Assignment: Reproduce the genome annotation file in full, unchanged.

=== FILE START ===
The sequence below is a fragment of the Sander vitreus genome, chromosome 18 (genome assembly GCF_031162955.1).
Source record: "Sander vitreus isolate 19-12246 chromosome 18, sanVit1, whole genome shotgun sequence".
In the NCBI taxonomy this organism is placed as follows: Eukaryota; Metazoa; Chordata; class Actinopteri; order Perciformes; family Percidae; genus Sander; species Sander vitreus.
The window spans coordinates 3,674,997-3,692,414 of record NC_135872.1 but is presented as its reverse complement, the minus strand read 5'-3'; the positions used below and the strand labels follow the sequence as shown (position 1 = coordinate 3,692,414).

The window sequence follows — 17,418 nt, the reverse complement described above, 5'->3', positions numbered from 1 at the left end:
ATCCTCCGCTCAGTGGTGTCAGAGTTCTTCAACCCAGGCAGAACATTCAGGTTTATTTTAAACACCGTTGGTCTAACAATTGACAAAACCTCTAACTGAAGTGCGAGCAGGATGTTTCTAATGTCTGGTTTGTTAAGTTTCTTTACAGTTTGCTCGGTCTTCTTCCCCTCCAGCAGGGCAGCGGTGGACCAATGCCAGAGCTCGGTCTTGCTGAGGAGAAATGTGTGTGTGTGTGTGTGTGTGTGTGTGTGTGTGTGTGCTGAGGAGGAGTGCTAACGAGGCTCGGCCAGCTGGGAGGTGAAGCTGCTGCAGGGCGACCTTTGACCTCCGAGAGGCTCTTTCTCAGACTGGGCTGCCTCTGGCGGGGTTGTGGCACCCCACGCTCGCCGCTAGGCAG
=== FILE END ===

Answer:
The sequence below is a fragment of the Sander vitreus genome, chromosome 18 (genome assembly GCF_031162955.1).
Source record: "Sander vitreus isolate 19-12246 chromosome 18, sanVit1, whole genome shotgun sequence".
In the NCBI taxonomy this organism is placed as follows: Eukaryota; Metazoa; Chordata; class Actinopteri; order Perciformes; family Percidae; genus Sander; species Sander vitreus.
The window spans coordinates 3,674,997-3,692,414 of record NC_135872.1 but is presented as its reverse complement, the minus strand read 5'-3'; the positions used below and the strand labels follow the sequence as shown (position 1 = coordinate 3,692,414).

The window sequence follows — 17,418 nt, the reverse complement described above, 5'->3', positions numbered from 1 at the left end:
ATCCTCCGCTCAGTGGTGTCAGAGTTCTTCAACCCAGGCAGAACATTCAGGTTTATTTTAAACACCGTTGGTCTAACAATTGACAAAACCTCTAACTGAAGTGCGAGCAGGATGTTTCTAATGTCTGGTTTGTTAAGTTTCTTTACAGTTTGCTCGGTCTTCTTCCCCTCCAGCAGGGCAGCGGTGGACCAATGCCAGAGCTCGGTCTTGCTGAGGAGAAATGTGTGTGTGTGTGTGTGTGTGTGTGTGTGTGTGTGTGCTGAGGAGGAGTGCTAACGAGGCTCGGCCAGCTGGGAGGTGAAGCTGCTGCAGGGCGACCTTTGACCTCCGAGAGGCTCTTTCTCAGACTGGGCTGCCTCTGGCGGGGTTGTGGCACCCCACGCTCGCCGCTAGGCAG